Recently on Twitter I noticed Eric Elliott saying this:

I thought I would explore this a little bit, as I almost never use for() loops, but I often use .forEach().

There will always be nay-sayers, who point out that for() is faster than .forEach() (this is actually not true, see UPDATE below).

Speed is important, but you have to consider other things, especially as code scales.

This is a great article, that explains some of the gotcha’s of for() loops. It also points out something that you would not notice if merely viewing a for() vs .forEach() test like this. for() uses more memory than .forEach()!

So which is more important? Speed or memory?

Both are important, of course. Firstly, none of these are going to be the bottleneck in your code. Secondly, micro-optimizations aren’t the way to win the war, which is more readable/hackable/maintainable?

Let’s take a look at a really basic example:

Consider this array:

var arr = [1, 2, 3];

.map():

arr.map(function(i) {
  console.log(i);
});

43 characters

.forEach():

arr.forEach(function(i) {
  console.log(i);
});

47 characters

for():

for (var i = 0, l = arr.length; i < l; i++) {
  console.log(arr[i]);
}

70 characters

.map() and .forEach() are significantly less typing, they are also clearer to read, and they create their own scope, whereas the for() loop leaves us with i and l hanging around after everything is done, so we would need to write even more code to clean up after our for() loop!

In other words, do yourself and your friends a favor:

Use .forEach() or .map().

Which leads us to the next argument. Why is .map() better than .forEach()?

First point for .map(), is that it is faster than .forEach(). Although I noted earlier that speed is not the only consideration, in this case neither have the inherent issues of for loops.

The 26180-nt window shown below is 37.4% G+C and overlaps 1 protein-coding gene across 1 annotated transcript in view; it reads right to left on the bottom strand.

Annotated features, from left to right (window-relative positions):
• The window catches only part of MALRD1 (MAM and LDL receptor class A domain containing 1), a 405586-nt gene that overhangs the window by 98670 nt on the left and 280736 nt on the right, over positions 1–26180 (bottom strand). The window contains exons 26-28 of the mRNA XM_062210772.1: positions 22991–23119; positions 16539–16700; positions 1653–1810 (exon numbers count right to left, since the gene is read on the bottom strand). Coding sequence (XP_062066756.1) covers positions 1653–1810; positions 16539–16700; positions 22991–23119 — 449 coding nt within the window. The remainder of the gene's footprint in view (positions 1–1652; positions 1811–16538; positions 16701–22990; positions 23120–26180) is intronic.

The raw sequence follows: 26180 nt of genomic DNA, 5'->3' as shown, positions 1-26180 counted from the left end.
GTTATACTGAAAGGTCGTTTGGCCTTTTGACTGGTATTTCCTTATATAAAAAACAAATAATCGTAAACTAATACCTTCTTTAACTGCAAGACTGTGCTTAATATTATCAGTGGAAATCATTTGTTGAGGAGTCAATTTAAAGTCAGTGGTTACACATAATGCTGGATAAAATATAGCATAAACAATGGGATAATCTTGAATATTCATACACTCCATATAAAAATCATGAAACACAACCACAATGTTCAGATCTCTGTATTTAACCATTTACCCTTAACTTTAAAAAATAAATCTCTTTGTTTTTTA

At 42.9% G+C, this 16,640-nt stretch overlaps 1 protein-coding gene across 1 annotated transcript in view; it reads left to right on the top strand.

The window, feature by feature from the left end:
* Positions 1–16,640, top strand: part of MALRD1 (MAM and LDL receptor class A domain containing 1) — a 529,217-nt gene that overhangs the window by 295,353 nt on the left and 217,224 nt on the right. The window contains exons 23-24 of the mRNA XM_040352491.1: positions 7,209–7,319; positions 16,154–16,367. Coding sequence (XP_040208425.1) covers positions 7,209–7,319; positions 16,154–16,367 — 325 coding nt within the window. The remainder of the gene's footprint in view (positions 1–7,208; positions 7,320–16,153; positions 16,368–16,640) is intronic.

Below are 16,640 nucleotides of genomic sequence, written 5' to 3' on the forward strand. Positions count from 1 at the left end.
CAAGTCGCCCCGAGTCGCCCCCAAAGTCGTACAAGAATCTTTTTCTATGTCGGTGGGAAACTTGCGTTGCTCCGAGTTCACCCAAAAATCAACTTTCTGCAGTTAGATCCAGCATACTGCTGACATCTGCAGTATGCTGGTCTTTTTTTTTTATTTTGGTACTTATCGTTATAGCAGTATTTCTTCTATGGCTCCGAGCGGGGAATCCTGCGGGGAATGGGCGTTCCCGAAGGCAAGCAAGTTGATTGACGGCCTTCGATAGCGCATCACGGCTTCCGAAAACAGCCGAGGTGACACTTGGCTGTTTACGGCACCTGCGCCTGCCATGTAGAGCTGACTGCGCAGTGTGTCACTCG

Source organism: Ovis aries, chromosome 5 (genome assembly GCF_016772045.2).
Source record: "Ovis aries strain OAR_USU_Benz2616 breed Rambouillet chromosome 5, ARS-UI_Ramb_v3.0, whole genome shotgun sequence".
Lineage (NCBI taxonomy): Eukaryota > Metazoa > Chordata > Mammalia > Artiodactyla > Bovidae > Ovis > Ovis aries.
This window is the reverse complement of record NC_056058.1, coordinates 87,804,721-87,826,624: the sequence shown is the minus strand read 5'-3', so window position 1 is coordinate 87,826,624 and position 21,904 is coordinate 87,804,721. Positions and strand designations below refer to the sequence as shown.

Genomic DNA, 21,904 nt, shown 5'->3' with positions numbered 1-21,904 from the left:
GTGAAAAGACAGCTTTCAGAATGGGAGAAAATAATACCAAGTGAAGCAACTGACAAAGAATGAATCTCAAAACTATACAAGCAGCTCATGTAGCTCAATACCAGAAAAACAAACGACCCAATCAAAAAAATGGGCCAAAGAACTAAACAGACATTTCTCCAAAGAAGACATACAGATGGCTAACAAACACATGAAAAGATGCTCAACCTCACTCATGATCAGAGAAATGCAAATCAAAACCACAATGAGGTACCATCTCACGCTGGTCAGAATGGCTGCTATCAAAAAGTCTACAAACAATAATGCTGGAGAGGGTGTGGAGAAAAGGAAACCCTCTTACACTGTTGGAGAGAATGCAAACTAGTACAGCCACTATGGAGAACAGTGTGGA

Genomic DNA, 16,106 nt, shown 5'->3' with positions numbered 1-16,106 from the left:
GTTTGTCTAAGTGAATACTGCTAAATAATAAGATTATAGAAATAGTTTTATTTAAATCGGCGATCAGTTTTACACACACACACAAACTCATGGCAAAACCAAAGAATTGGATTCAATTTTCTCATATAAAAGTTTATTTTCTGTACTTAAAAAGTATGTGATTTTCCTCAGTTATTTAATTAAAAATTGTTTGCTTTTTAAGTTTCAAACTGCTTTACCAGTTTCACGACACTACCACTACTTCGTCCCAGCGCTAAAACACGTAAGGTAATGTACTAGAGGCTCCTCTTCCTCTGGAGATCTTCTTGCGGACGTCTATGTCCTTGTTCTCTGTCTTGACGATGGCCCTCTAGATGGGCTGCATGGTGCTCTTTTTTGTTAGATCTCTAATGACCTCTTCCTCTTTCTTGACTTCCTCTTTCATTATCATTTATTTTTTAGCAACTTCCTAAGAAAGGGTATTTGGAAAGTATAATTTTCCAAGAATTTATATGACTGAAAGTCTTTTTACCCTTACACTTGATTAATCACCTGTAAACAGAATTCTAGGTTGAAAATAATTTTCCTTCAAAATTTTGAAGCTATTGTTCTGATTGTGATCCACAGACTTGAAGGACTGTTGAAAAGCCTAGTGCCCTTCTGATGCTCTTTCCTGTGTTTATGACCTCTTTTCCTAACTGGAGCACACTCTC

Secondly, the un-intended side effect you will run into with .forEach() is that it doesn’t return an array. So if you want to be the coolest, functional JavaScript programmer on the block, .map() is your friend. In other words, .forEach() terminates chains, while .map() allows you to chain even more calls. Making you the coolest cat around town. Thanks to Ross Allen for some tips on explaining this. Here is a terrible example of method chaining:

var arr = [1, 3, 2];

console.log(
  // This one works:
  arr
  .map(function (i) {
    return i + i;
  })
  // Chaining!
  .sort()
);
// => [ 2, 4, 6 ]

console.log(
  // This one does not:
  arr
  .forEach(function (i) {
    return i + i;
  })
  // This is where forEach breaks:
  .sort()
);
// => TypeError: Cannot read property 'sort' of undefined

Fiddle

Although this is a lame example, it does show the limitations of .forEach() as opposed to .map().

Let me know in the comments what you prefer and why, thanks for reading!

TL;DR

.map() > .forEach() > for()

UPDATE 2016.05.24: .map() is actually the fastest of all 3 in certain JavaScript engines (like Mozilla’s SpiderMonkey). I advise always using map.